However, Yergin still believes that this change will be gradual rather than sudden. “Energy transition is nothing new,” says Yergin. “I date the beginning of the first energy transition to 1709, in a village called Coldbrook Dale in England, where a metal worker found that he could produce iron more easily with coal rather than wood. It’s been happening a long time and we’re in one now. Europe has very ambitious goals, as does Britain, but when you look at the numbers involved you see that this is something that will unfold over decades, not in a decade. I mean, 84 percent of world energy [still] comes from oil, natural gas and coal.”

Yergin cites another reason why a major global transition towards renewable energy may take longer than many people hope. “The technologies aren’t there yet; wind and solar don’t replace oil, they don’t replace the petrol in your car.” However, he does point to three breakthrough technologies that could help us reach net-zero: hydrogen, which has the potential to supply around 10 percent of global energy requirements; major advances in battery technology; and carbon capture technologies, which see carbon dioxide emissions trapped before they enter the atmosphere. “One of the most important things for the ‘energy transition’ is governments,” Yergin adds. “If they really want to know where to invest, it’s in science and research.”

Although the future is likely to be tough for the oil industry – Yergin expects to see a wave of bankruptcies and consolidation among smaller players in the US – he thinks that it’s too early to declare that the oil age is over. “The expectation I express in my new book [The New Map: Energy, Climate, and the Clash of Nations] is that most probably the peak in oil demand comes some time in the first half of the 2030s and then sort of slopes down.”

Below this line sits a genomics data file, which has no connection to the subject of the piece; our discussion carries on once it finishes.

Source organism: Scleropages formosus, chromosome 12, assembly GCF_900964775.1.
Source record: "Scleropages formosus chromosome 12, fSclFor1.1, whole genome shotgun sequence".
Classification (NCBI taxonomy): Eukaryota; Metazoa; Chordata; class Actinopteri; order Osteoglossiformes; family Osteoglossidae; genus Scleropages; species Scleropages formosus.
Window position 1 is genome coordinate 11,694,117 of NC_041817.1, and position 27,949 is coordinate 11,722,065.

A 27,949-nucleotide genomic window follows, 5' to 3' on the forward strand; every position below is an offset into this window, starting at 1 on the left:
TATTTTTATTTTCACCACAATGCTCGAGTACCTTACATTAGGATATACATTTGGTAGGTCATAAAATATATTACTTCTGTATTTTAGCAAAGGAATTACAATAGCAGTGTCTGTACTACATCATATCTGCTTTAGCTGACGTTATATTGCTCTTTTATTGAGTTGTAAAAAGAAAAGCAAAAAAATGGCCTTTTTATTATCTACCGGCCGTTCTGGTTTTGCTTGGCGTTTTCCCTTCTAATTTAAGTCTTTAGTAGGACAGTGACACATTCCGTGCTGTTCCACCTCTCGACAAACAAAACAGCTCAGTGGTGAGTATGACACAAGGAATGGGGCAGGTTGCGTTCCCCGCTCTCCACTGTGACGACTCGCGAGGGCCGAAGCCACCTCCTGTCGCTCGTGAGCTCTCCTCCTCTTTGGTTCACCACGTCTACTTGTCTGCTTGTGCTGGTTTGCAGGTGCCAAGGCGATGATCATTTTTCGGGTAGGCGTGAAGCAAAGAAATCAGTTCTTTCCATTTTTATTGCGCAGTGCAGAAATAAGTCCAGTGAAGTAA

The technologies aren’t there yet; wind and solar don’t replace oil, they don’t replace the petrol in your car”

The pandemic’s impact on our lifestyles may have an effect on oil demand. “Five years of advances in digitalisation have been compressed into five months and people have discovered that you can work at home and be very productive and not commute,” says Yergin. But the new normal won’t necessarily result in a fall in demand. “In China, oil demand is actually higher than it was last year and one reason is because people are driving because they don’t want to go on public transportation.” He also stresses that the demand for oil isn’t just about transport. “Around 20 percent of the world’s oil demand goes into things like plastics. It goes into all the tools and equipment that’s used in a hospital operating room. It goes into medicines. Does this lost year of 2020 somehow move the peak closer? I think that judgement is way too premature.”

In August, US oil giant ExxonMobil lost its place in the Dow Jones Industrial Average, an index that tracks the stocks of 30 of the largest US companies, suggesting that big oil simply isn’t that big any more. But despite this symbolic blow to the industry and its brief spell as the commodity you couldn’t give away, oil appears to have some life in it yet. On 5th August prices rose above $45 a barrel for the first time since the start of the pandemic. “Oil prices collapsed pretty fast but they’ve come back pretty fast, too,” says Yergin. “It remains the fuel that lubricates global commerce. In terms of transportation, in terms of global trade, it’s still the case that oil makes the world go round.”